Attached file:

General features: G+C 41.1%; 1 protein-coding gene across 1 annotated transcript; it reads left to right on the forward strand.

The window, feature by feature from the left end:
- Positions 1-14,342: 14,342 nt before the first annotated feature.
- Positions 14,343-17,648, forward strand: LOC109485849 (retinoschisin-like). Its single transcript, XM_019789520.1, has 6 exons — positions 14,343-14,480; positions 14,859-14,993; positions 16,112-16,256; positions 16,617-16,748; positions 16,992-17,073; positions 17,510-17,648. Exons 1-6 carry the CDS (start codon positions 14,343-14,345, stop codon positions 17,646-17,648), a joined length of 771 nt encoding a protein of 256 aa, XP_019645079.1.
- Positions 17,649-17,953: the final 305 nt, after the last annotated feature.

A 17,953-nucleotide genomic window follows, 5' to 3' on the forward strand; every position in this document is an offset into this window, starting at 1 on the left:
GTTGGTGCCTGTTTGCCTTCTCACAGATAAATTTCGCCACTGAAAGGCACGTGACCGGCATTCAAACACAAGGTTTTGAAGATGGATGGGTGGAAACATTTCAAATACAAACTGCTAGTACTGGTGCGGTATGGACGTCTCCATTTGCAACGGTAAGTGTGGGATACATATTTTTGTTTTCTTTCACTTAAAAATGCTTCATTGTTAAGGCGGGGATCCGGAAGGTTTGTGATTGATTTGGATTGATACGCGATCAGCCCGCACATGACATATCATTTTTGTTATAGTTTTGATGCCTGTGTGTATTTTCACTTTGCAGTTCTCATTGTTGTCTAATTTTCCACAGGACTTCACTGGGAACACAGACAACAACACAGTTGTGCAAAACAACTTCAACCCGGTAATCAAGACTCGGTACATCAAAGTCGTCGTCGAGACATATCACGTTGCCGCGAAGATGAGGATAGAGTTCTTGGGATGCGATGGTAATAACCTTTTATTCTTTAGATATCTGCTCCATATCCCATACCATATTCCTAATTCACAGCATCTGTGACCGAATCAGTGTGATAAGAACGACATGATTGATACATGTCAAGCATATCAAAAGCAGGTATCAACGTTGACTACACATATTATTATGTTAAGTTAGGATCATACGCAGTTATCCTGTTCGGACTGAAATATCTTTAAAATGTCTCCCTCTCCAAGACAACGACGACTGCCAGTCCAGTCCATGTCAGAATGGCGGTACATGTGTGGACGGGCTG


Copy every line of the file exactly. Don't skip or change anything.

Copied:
General features: G+C 41.1%; 1 protein-coding gene across 1 annotated transcript; it reads left to right on the forward strand.

The window, feature by feature from the left end:
- Positions 1-14,342: 14,342 nt before the first annotated feature.
- Positions 14,343-17,648, forward strand: LOC109485849 (retinoschisin-like). Its single transcript, XM_019789520.1, has 6 exons — positions 14,343-14,480; positions 14,859-14,993; positions 16,112-16,256; positions 16,617-16,748; positions 16,992-17,073; positions 17,510-17,648. Exons 1-6 carry the CDS (start codon positions 14,343-14,345, stop codon positions 17,646-17,648), a joined length of 771 nt encoding a protein of 256 aa, XP_019645079.1.
- Positions 17,649-17,953: the final 305 nt, after the last annotated feature.

A 17,953-nucleotide genomic window follows, 5' to 3' on the forward strand; every position in this document is an offset into this window, starting at 1 on the left:
GTTGGTGCCTGTTTGCCTTCTCACAGATAAATTTCGCCACTGAAAGGCACGTGACCGGCATTCAAACACAAGGTTTTGAAGATGGATGGGTGGAAACATTTCAAATACAAACTGCTAGTACTGGTGCGGTATGGACGTCTCCATTTGCAACGGTAAGTGTGGGATACATATTTTTGTTTTCTTTCACTTAAAAATGCTTCATTGTTAAGGCGGGGATCCGGAAGGTTTGTGATTGATTTGGATTGATACGCGATCAGCCCGCACATGACATATCATTTTTGTTATAGTTTTGATGCCTGTGTGTATTTTCACTTTGCAGTTCTCATTGTTGTCTAATTTTCCACAGGACTTCACTGGGAACACAGACAACAACACAGTTGTGCAAAACAACTTCAACCCGGTAATCAAGACTCGGTACATCAAAGTCGTCGTCGAGACATATCACGTTGCCGCGAAGATGAGGATAGAGTTCTTGGGATGCGATGGTAATAACCTTTTATTCTTTAGATATCTGCTCCATATCCCATACCATATTCCTAATTCACAGCATCTGTGACCGAATCAGTGTGATAAGAACGACATGATTGATACATGTCAAGCATATCAAAAGCAGGTATCAACGTTGACTACACATATTATTATGTTAAGTTAGGATCATACGCAGTTATCCTGTTCGGACTGAAATATCTTTAAAATGTCTCCCTCTCCAAGACAACGACGACTGCCAGTCCAGTCCATGTCAGAATGGCGGTACATGTGTGGACGGGCTG